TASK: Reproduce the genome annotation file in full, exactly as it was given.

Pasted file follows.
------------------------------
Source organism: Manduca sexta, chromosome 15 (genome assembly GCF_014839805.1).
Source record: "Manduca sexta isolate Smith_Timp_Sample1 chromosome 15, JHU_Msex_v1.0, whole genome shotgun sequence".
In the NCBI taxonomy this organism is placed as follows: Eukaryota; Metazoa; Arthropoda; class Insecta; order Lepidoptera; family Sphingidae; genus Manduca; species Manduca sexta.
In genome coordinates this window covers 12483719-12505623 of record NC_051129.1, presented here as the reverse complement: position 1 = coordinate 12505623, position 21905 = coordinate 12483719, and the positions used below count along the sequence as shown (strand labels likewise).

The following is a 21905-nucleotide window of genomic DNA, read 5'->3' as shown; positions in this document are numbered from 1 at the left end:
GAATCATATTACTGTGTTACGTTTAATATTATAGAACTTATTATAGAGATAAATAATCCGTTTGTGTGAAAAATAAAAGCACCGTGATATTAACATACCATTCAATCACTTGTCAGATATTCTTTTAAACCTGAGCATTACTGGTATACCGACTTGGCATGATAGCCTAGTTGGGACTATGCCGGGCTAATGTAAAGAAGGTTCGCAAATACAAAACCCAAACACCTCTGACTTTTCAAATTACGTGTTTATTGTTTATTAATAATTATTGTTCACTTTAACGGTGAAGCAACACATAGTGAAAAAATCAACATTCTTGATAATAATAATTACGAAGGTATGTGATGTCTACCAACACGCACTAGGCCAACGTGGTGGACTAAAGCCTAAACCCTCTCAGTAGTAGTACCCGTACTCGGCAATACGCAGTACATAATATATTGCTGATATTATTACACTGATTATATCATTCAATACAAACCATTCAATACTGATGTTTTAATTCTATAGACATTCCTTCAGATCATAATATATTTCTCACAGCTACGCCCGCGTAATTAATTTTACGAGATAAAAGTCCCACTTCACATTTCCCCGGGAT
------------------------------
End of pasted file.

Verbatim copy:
Source organism: Manduca sexta, chromosome 15 (genome assembly GCF_014839805.1).
Source record: "Manduca sexta isolate Smith_Timp_Sample1 chromosome 15, JHU_Msex_v1.0, whole genome shotgun sequence".
In the NCBI taxonomy this organism is placed as follows: Eukaryota; Metazoa; Arthropoda; class Insecta; order Lepidoptera; family Sphingidae; genus Manduca; species Manduca sexta.
In genome coordinates this window covers 12483719-12505623 of record NC_051129.1, presented here as the reverse complement: position 1 = coordinate 12505623, position 21905 = coordinate 12483719, and the positions used below count along the sequence as shown (strand labels likewise).

The following is a 21905-nucleotide window of genomic DNA, read 5'->3' as shown; positions in this document are numbered from 1 at the left end:
GAATCATATTACTGTGTTACGTTTAATATTATAGAACTTATTATAGAGATAAATAATCCGTTTGTGTGAAAAATAAAAGCACCGTGATATTAACATACCATTCAATCACTTGTCAGATATTCTTTTAAACCTGAGCATTACTGGTATACCGACTTGGCATGATAGCCTAGTTGGGACTATGCCGGGCTAATGTAAAGAAGGTTCGCAAATACAAAACCCAAACACCTCTGACTTTTCAAATTACGTGTTTATTGTTTATTAATAATTATTGTTCACTTTAACGGTGAAGCAACACATAGTGAAAAAATCAACATTCTTGATAATAATAATTACGAAGGTATGTGATGTCTACCAACACGCACTAGGCCAACGTGGTGGACTAAAGCCTAAACCCTCTCAGTAGTAGTACCCGTACTCGGCAATACGCAGTACATAATATATTGCTGATATTATTACACTGATTATATCATTCAATACAAACCATTCAATACTGATGTTTTAATTCTATAGACATTCCTTCAGATCATAATATATTTCTCACAGCTACGCCCGCGTAATTAATTTTACGAGATAAAAGTCCCACTTCACATTTCCCCGGGAT